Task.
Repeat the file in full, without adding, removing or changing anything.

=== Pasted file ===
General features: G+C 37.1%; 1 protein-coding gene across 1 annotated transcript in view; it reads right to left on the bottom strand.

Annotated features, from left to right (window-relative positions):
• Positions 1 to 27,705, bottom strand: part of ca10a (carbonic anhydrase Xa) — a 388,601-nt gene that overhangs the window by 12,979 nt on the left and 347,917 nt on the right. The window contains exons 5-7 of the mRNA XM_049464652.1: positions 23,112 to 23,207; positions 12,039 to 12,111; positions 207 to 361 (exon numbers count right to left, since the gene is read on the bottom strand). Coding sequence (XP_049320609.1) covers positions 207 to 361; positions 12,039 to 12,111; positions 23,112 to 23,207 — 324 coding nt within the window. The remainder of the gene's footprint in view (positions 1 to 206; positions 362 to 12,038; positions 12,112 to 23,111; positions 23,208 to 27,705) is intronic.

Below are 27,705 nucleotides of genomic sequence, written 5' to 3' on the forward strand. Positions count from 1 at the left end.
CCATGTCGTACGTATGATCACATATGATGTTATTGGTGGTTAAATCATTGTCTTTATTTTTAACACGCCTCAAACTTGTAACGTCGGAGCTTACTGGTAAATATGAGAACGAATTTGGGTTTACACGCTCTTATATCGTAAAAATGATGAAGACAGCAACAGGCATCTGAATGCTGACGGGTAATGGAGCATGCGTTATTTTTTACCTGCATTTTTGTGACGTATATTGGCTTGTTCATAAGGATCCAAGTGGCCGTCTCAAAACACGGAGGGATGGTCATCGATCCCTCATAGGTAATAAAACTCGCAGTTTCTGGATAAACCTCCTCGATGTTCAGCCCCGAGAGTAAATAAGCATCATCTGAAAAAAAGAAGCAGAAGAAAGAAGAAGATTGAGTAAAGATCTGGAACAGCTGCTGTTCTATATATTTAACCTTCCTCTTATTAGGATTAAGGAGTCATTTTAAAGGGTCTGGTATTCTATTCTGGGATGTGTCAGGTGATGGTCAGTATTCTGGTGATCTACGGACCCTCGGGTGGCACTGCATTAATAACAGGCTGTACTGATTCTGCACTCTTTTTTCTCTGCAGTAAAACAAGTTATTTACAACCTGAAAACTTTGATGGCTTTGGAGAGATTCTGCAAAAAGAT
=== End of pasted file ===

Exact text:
General features: G+C 37.1%; 1 protein-coding gene across 1 annotated transcript in view; it reads right to left on the bottom strand.

Annotated features, from left to right (window-relative positions):
• Positions 1 to 27,705, bottom strand: part of ca10a (carbonic anhydrase Xa) — a 388,601-nt gene that overhangs the window by 12,979 nt on the left and 347,917 nt on the right. The window contains exons 5-7 of the mRNA XM_049464652.1: positions 23,112 to 23,207; positions 12,039 to 12,111; positions 207 to 361 (exon numbers count right to left, since the gene is read on the bottom strand). Coding sequence (XP_049320609.1) covers positions 207 to 361; positions 12,039 to 12,111; positions 23,112 to 23,207 — 324 coding nt within the window. The remainder of the gene's footprint in view (positions 1 to 206; positions 362 to 12,038; positions 12,112 to 23,111; positions 23,208 to 27,705) is intronic.

Below are 27,705 nucleotides of genomic sequence, written 5' to 3' on the forward strand. Positions count from 1 at the left end.
CCATGTCGTACGTATGATCACATATGATGTTATTGGTGGTTAAATCATTGTCTTTATTTTTAACACGCCTCAAACTTGTAACGTCGGAGCTTACTGGTAAATATGAGAACGAATTTGGGTTTACACGCTCTTATATCGTAAAAATGATGAAGACAGCAACAGGCATCTGAATGCTGACGGGTAATGGAGCATGCGTTATTTTTTACCTGCATTTTTGTGACGTATATTGGCTTGTTCATAAGGATCCAAGTGGCCGTCTCAAAACACGGAGGGATGGTCATCGATCCCTCATAGGTAATAAAACTCGCAGTTTCTGGATAAACCTCCTCGATGTTCAGCCCCGAGAGTAAATAAGCATCATCTGAAAAAAAGAAGCAGAAGAAAGAAGAAGATTGAGTAAAGATCTGGAACAGCTGCTGTTCTATATATTTAACCTTCCTCTTATTAGGATTAAGGAGTCATTTTAAAGGGTCTGGTATTCTATTCTGGGATGTGTCAGGTGATGGTCAGTATTCTGGTGATCTACGGACCCTCGGGTGGCACTGCATTAATAACAGGCTGTACTGATTCTGCACTCTTTTTTCTCTGCAGTAAAACAAGTTATTTACAACCTGAAAACTTTGATGGCTTTGGAGAGATTCTGCAAAAAGAT